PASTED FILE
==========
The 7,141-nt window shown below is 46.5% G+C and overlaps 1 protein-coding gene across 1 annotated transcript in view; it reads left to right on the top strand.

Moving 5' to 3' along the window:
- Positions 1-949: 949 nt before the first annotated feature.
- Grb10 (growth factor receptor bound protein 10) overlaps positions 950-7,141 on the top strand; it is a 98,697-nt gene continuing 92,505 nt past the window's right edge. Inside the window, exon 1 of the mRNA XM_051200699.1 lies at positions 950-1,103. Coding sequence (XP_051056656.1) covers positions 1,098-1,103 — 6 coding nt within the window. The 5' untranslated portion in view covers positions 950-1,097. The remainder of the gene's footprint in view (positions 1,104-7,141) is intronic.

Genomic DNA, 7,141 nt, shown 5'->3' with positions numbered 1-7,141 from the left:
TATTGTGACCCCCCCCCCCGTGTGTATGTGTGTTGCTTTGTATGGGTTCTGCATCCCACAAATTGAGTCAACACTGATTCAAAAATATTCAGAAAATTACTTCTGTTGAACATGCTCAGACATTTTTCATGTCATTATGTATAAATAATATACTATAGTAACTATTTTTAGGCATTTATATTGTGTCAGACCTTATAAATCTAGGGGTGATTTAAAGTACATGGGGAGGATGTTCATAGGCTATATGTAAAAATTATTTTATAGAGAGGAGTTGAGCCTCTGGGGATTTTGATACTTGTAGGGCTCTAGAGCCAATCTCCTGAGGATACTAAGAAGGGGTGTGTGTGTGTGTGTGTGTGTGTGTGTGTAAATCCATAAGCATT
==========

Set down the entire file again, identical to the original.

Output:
The 7,141-nt window shown below is 46.5% G+C and overlaps 1 protein-coding gene across 1 annotated transcript in view; it reads left to right on the top strand.

Moving 5' to 3' along the window:
- Positions 1-949: 949 nt before the first annotated feature.
- Grb10 (growth factor receptor bound protein 10) overlaps positions 950-7,141 on the top strand; it is a 98,697-nt gene continuing 92,505 nt past the window's right edge. Inside the window, exon 1 of the mRNA XM_051200699.1 lies at positions 950-1,103. Coding sequence (XP_051056656.1) covers positions 1,098-1,103 — 6 coding nt within the window. The 5' untranslated portion in view covers positions 950-1,097. The remainder of the gene's footprint in view (positions 1,104-7,141) is intronic.

Genomic DNA, 7,141 nt, shown 5'->3' with positions numbered 1-7,141 from the left:
TATTGTGACCCCCCCCCCCGTGTGTATGTGTGTTGCTTTGTATGGGTTCTGCATCCCACAAATTGAGTCAACACTGATTCAAAAATATTCAGAAAATTACTTCTGTTGAACATGCTCAGACATTTTTCATGTCATTATGTATAAATAATATACTATAGTAACTATTTTTAGGCATTTATATTGTGTCAGACCTTATAAATCTAGGGGTGATTTAAAGTACATGGGGAGGATGTTCATAGGCTATATGTAAAAATTATTTTATAGAGAGGAGTTGAGCCTCTGGGGATTTTGATACTTGTAGGGCTCTAGAGCCAATCTCCTGAGGATACTAAGAAGGGGTGTGTGTGTGTGTGTGTGTGTGTGTGTGTAAATCCATAAGCATT